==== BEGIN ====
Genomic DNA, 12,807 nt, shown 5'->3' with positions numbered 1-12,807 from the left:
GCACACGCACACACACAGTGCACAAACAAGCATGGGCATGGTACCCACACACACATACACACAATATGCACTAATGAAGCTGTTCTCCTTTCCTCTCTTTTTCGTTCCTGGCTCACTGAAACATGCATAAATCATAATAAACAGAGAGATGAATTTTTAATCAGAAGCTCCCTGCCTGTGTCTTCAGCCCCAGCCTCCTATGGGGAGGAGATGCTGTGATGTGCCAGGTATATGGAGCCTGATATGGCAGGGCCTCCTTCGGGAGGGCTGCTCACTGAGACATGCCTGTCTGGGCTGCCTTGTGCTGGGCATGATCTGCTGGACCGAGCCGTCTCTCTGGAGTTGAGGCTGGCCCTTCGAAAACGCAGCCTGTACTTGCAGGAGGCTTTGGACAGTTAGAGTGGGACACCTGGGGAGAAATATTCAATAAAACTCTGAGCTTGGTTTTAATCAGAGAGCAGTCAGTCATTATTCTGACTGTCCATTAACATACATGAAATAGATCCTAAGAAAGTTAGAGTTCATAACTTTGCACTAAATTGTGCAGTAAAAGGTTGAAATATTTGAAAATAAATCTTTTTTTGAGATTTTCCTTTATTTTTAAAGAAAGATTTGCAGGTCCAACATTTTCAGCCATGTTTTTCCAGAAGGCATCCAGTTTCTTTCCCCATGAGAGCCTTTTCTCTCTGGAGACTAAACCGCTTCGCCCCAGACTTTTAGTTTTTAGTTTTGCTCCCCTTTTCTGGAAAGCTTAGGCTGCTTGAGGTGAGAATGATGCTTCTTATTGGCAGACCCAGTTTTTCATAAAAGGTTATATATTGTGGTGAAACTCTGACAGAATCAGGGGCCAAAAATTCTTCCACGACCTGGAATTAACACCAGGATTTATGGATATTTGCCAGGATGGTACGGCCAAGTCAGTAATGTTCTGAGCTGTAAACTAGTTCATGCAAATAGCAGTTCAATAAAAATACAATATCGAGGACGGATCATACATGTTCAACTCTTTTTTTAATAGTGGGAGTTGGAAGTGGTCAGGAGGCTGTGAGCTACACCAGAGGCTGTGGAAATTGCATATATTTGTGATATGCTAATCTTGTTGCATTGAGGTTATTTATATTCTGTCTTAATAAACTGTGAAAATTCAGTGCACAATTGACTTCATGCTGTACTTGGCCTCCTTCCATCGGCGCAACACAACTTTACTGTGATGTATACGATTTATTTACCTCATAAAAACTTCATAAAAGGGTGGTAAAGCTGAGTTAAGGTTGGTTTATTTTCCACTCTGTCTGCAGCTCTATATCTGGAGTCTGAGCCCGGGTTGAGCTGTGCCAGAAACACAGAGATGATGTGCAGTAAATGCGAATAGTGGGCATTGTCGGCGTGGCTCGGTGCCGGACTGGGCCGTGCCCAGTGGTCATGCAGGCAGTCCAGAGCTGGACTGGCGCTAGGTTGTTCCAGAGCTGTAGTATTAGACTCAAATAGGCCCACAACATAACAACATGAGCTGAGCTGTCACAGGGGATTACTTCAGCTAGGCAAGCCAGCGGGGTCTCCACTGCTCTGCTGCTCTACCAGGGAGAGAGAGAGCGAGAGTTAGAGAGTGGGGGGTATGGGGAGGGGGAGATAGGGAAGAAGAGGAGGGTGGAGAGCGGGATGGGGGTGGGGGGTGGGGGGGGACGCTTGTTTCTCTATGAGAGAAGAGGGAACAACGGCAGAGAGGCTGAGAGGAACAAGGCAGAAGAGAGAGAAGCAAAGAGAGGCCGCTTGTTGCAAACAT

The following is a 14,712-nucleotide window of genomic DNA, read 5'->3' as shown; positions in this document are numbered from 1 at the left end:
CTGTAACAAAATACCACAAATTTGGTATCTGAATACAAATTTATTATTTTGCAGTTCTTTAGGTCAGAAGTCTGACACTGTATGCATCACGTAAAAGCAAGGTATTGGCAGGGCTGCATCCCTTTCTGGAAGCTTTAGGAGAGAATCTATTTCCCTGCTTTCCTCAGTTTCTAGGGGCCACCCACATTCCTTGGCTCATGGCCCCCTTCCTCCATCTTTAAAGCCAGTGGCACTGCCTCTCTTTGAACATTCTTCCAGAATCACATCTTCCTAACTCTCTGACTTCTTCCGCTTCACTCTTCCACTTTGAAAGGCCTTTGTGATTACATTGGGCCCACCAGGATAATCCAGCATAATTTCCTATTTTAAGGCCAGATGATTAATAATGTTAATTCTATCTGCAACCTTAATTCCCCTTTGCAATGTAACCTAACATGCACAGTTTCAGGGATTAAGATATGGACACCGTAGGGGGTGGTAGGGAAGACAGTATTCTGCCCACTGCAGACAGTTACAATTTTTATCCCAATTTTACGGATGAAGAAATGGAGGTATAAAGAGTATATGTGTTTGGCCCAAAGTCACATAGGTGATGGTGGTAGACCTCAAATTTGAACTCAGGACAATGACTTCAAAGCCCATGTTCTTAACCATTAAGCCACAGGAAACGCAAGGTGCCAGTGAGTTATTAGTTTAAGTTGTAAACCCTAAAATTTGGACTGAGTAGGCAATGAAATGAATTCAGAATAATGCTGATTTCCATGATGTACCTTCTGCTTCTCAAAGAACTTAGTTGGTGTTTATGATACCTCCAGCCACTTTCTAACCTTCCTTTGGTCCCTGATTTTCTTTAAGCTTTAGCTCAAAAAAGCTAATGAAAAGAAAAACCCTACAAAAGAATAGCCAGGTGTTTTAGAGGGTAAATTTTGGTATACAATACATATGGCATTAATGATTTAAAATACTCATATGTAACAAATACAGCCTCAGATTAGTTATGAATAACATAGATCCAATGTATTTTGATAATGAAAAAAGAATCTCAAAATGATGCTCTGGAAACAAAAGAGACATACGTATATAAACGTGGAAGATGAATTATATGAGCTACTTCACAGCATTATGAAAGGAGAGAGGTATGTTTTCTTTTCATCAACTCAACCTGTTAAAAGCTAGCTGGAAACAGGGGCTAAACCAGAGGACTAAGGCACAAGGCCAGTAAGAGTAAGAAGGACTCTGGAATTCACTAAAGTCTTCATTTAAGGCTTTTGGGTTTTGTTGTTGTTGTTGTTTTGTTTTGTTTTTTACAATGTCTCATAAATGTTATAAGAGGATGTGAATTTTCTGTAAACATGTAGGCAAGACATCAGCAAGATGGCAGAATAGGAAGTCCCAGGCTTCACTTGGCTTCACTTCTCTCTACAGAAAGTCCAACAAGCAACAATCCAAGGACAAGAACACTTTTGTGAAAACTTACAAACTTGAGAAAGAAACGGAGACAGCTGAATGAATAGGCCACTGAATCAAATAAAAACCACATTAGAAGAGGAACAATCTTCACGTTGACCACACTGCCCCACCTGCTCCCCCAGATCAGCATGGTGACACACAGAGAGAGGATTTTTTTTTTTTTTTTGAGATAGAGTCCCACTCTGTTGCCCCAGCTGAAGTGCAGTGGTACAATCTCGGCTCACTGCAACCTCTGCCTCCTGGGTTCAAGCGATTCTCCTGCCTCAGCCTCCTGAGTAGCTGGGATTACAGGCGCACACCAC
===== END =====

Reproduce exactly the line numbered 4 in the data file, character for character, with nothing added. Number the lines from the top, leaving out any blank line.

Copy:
CTGTAACAAAATACCACAAATTTGGTATCTGAATACAAATTTATTATTTTGCAGTTCTTTAGGTCAGAAGTCTGACACTGTATGCATCACGTAAAAGCAAGGTATTGGCAGGGCTGCATCCCTTTCTGGAAGCTTTAGGAGAGAATCTATTTCCCTGCTTTCCTCAGTTTCTAGGGGCCACCCACATTCCTTGGCTCATGGCCCCCTTCCTCCATCTTTAAAGCCAGTGGCACTGCCTCTCTTTGAACATTCTTCCAGAATCACATCTTCCTAACTCTCTGACTTCTTCCGCTTCACTCTTCCACTTTGAAAGGCCTTTGTGATTACATTGGGCCCACCAGGATAATCCAGCATAATTTCCTATTTTAAGGCCAGATGATTAATAATGTTAATTCTATCTGCAACCTTAATTCCCCTTTGCAATGTAACCTAACATGCACAGTTTCAGGGATTAAGATATGGACACCGTAGGGGGTGGTAGGGAAGACAGTATTCTGCCCACTGCAGACAGTTACAATTTTTATCCCAATTTTACGGATGAAGAAATGGAGGTATAAAGAGTATATGTGTTTGGCCCAAAGTCACATAGGTGATGGTGGTAGACCTCAAATTTGAACTCAGGACAATGACTTCAAAGCCCATGTTCTTAACCATTAAGCCACAGGAAACGCAAGGTGCCAGTGAGTTATTAGTTTAAGTTGTAAACCCTAAAATTTGGACTGAGTAGGCAATGAAATGAATTCAGAATAATGCTGATTTCCATGATGTACCTTCTGCTTCTCAAAGAACTTAGTTGGTGTTTATGATACCTCCAGCCACTTTCTAACCTTCCTTTGGTCCCTGATTTTCTTTAAGCTTTAGCTCAAAAAAGCTAATGAAAAGAAAAACCCTACAAAAGAATAGCCAGGTGTTTTAGAGGGTAAATTTTGGTATACAATACATATGGCATTAATGATTTAAAATACTCATATGTAACAAATACAGCCTCAGATTAGTTATGAATAACATAGATCCAATGTATTTTGATAATGAAAAAAGAATCTCAAAATGATGCTCTGGAAACAAAAGAGACATACGTATATAAACGTGGAAGATGAATTATATGAGCTACTTCACAGCATTATGAAAGGAGAGAGGTATGTTTTCTTTTCATCAACTCAACCTGTTAAAAGCTAGCTGGAAACAGGGGCTAAACCAGAGGACTAAGGCACAAGGCCAGTAAGAGTAAGAAGGACTCTGGAATTCACTAAAGTCTTCATTTAAGGCTTTTGGGTTTTGTTGTTGTTGTTGTTTTGTTTTGTTTTTTACAATGTCTCATAAATGTTATAAGAGGATGTGAATTTTCTGTAAACATGTAGGCAAGACATCAGCAAGATGGCAGAATAGGAAGTCCCAGGCTTCACTTGGCTTCACTTCTCTCTACAGAAAGTCCAACAAGCAACAATCCAAGGACAAGAACACTTTTGTGAAAACTTACAAACTTGAGAAAGAAACGGAGACAGCTGAATGAATAGGCCACTGAATCAAATAAAAACCACATTAGAAGAGGAACAATCTTCACGTTGACCACACTGCCCCACCTGCTCCCCCAGATCAGCATGGTGACACACAGAGAGAGGATTTTTTTTTTTTTTTTGAGATAGAGTCCCACTCTGTTGCCCCAGCTGAAGTGCAGTGGTACAATCTCGGCTCACTGCAACCTCTGCCTCCTGGGTTCAAGCGATTCTCCTGCCTCAGCCTCCTGAGTAGCTGGGATTACAGGCGCACACCAC